There’s this weird dichotomy in our culture. Some leaders say things like, “Everyone in your organization is replaceable; even upgradable.” or “Don’t think for a second that person can’t be replaced in an instant with someone better who actually wants to do the work.” Others behave as if they should hand over the keys to the kingdom to their employees because they’re afraid of losing key players. So which is it? Are people replaceable or do we need to avoid turnover at all costs?
It’s both. On one hand, hiring the right people is critical to a businesses’ success. Whoever makes the first impression at your company or organization can make or break your success. On the other hand, sanctioned incompetence, where under qualified, under trained, or employees with poor attitudes or energy are allowed to stay on the proverbial bus when they should be released, is equally destructive.
The solution is found in hiring the right people, training them properly, continually investing in them, having high but realistic expectations, and leading with enough resolve that people know they must perform and behave with excellence in order to have the privilege to stay on your team.
Several months ago, cash flow was tighter than I liked in my office so I made a quick, irrational, knee-jerk reaction which could have completely derailed me. First, I let my assistant go. She was critical in freeing up my time and energy, which allowed me to perform and produce. I felt having her assistance was a luxury, so I released her “due to budget cuts”. It wasn’t an easy decision. In fact, I went through a considerable amount of turmoil over it. But, I did what I felt was necessary at the time.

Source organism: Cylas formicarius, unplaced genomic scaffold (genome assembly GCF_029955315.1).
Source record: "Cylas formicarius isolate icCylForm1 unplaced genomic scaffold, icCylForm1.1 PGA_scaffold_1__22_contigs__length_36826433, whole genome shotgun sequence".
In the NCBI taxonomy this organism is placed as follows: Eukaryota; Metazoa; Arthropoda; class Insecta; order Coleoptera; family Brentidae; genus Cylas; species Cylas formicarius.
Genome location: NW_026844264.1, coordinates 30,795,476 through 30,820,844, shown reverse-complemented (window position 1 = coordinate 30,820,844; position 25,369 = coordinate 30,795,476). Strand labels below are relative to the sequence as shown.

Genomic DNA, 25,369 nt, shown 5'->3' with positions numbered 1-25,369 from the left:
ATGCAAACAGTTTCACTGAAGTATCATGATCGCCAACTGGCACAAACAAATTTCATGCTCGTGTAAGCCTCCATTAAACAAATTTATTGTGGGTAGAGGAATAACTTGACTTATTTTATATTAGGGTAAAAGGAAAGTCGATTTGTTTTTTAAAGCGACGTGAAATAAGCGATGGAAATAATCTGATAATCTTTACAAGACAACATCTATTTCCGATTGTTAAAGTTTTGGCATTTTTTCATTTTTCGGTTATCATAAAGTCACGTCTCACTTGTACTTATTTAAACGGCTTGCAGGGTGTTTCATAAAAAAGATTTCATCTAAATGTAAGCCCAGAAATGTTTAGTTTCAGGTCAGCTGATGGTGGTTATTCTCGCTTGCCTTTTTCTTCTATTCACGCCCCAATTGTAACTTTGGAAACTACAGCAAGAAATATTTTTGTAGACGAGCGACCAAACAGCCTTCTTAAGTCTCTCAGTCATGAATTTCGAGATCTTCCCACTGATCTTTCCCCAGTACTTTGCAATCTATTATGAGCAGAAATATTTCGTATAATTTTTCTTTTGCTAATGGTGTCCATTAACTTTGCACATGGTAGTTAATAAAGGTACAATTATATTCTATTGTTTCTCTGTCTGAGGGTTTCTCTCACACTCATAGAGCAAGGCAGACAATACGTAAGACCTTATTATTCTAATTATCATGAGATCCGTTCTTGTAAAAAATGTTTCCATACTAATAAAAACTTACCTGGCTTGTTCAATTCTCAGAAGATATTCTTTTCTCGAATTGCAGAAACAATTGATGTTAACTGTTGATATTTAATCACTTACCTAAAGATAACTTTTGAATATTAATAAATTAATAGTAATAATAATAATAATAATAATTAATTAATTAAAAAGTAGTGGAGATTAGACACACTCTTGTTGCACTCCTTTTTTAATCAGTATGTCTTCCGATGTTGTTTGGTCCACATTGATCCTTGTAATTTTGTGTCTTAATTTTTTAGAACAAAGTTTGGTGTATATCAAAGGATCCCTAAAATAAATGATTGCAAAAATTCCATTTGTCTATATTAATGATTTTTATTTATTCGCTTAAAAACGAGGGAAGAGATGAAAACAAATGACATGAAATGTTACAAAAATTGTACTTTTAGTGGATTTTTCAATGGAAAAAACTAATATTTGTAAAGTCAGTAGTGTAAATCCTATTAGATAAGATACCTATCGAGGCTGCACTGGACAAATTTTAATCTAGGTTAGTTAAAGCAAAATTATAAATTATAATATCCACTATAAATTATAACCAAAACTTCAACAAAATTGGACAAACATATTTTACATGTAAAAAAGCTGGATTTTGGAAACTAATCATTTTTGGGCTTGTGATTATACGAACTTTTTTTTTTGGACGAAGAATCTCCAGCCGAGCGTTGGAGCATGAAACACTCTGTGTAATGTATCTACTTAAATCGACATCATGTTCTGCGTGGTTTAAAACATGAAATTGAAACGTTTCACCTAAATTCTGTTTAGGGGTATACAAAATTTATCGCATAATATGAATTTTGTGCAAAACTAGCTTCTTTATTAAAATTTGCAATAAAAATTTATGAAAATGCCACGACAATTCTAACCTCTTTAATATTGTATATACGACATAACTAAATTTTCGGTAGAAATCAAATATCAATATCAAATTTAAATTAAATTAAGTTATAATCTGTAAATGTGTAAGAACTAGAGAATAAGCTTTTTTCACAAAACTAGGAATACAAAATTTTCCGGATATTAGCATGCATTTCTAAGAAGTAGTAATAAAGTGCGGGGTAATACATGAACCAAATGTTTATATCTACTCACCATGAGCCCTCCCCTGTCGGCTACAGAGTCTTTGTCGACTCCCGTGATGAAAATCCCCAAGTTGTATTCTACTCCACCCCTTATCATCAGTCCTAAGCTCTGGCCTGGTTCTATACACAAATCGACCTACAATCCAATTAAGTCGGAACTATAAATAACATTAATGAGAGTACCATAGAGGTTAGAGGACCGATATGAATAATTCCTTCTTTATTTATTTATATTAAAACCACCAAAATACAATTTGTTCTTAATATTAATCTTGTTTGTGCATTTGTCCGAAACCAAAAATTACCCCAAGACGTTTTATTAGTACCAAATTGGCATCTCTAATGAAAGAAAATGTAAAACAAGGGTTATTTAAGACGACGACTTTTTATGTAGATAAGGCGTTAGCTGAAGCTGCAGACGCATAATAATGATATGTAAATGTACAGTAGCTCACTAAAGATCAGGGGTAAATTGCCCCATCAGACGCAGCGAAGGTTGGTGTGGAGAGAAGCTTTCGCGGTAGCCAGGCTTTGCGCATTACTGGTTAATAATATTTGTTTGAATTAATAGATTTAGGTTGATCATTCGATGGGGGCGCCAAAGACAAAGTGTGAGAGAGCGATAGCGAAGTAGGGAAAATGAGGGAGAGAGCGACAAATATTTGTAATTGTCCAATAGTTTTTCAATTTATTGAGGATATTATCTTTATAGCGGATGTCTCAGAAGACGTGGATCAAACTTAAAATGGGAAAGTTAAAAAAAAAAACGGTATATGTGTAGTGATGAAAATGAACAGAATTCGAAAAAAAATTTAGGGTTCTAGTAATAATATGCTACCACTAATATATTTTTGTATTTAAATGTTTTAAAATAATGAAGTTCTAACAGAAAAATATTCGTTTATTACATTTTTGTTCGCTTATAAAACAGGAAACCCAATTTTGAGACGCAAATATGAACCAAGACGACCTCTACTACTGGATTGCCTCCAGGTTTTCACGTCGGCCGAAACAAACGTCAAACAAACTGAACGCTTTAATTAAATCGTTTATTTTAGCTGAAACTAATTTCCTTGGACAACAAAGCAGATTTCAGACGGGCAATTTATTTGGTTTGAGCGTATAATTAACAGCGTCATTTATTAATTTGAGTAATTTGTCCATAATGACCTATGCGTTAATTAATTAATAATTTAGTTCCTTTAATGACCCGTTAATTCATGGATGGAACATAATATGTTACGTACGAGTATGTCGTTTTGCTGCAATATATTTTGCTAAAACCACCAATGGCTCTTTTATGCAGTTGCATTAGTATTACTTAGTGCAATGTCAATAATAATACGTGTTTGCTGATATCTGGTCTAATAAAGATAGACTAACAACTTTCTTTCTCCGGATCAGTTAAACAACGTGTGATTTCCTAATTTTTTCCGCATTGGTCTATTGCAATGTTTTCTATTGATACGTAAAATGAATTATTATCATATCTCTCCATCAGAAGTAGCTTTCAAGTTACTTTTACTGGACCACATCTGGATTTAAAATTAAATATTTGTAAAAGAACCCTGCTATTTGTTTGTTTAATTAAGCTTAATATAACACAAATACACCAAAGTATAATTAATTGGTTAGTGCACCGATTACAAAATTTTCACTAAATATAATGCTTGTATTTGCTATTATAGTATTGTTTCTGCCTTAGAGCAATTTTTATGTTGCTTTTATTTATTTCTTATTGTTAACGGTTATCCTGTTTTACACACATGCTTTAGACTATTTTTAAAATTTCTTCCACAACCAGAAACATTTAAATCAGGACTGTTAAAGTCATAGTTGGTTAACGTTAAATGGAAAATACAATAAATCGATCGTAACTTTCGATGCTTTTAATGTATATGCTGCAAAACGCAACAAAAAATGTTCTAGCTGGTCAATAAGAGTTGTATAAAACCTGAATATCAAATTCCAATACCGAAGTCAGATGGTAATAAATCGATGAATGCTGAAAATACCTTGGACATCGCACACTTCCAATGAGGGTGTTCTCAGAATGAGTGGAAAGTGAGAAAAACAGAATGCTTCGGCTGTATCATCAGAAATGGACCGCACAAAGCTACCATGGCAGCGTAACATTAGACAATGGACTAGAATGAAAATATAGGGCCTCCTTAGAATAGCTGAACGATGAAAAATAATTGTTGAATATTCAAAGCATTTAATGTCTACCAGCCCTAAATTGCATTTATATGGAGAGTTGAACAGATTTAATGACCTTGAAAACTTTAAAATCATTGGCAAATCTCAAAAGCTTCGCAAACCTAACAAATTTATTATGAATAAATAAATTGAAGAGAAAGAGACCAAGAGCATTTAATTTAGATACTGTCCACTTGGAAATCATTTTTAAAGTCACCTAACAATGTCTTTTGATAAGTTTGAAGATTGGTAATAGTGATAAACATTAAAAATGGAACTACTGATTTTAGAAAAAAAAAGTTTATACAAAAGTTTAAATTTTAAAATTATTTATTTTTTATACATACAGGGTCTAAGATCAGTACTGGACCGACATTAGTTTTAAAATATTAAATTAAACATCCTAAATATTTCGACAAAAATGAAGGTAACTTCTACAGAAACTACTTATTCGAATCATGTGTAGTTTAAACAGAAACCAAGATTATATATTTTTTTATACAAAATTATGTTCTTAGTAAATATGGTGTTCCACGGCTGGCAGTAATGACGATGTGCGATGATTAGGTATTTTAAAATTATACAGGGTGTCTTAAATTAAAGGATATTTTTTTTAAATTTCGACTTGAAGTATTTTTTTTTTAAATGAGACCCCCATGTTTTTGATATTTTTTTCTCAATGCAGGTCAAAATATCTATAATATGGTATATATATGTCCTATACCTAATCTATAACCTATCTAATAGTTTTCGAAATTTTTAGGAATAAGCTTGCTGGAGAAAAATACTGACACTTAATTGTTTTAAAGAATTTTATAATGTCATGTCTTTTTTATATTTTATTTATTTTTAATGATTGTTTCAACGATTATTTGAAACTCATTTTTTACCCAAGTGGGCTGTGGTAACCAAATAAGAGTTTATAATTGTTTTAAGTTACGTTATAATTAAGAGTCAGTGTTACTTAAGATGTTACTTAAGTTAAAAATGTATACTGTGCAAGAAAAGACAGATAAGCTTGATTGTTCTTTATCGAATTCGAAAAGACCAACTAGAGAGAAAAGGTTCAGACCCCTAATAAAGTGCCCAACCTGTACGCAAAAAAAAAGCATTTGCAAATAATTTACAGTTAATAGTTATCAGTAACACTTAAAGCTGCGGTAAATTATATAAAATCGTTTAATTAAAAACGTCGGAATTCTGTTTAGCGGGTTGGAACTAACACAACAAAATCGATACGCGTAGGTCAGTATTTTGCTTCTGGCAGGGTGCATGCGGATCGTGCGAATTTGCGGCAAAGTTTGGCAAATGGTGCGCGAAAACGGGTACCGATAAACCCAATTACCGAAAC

Then, in an attempt to not lay anyone else off, I threw explosives into the morale on my team by cutting everyone’s pay. I should qualify this by staying I took at 30% pay cut before I touched anyone else’s pay or positions, which is what an effective leader should do. It’s not their fault we were in the situation. However, I explained to them that I wanted to do everything in my power to keep everyone else employed, and in order to do so, I needed to cut everyone’s pay. While they were all somewhat understanding, you could feel for weeks how deflated everyone was.
After some time, I looked back at the situation and realized both of my decisions were faulty. Both decision created more work for me, which distracted me from my mission-critical tasks. What’s worse, both decisions affected people who are very important to me and to the success of my practice and company. Energy was depleted. Time was wasted. And in spite of all my effort, it wasn’t until restored pay rates, hired more people, and, by the grace of God, hired my assistant back (who graciously obliged), that we really turned the corner.
I’m not suggesting you ignore budgets, spend more than you are able, or flippantly hire an over-qualified work force. I’m simply saying that the people you hire are the single greatest asset and when you have good help, it may be necessary to bite the bullet, pay them their wage, and hustle so your cause can move forward. Newton’s first law of motion essentially states that an object in motion will stay in motion. So one could argue that if an organization is in a growth phase, leaving it alone so it can continue to grow could be beneficial. Conversely, when growing, a massive change in culture, energy, attitude, morale, etc. could spiral an organization into decline. I’ll take the former, and even step on the gas to accomplish our mission even faster.
What are some decision you’ve made as a leader that had the opposite effect you intended to create?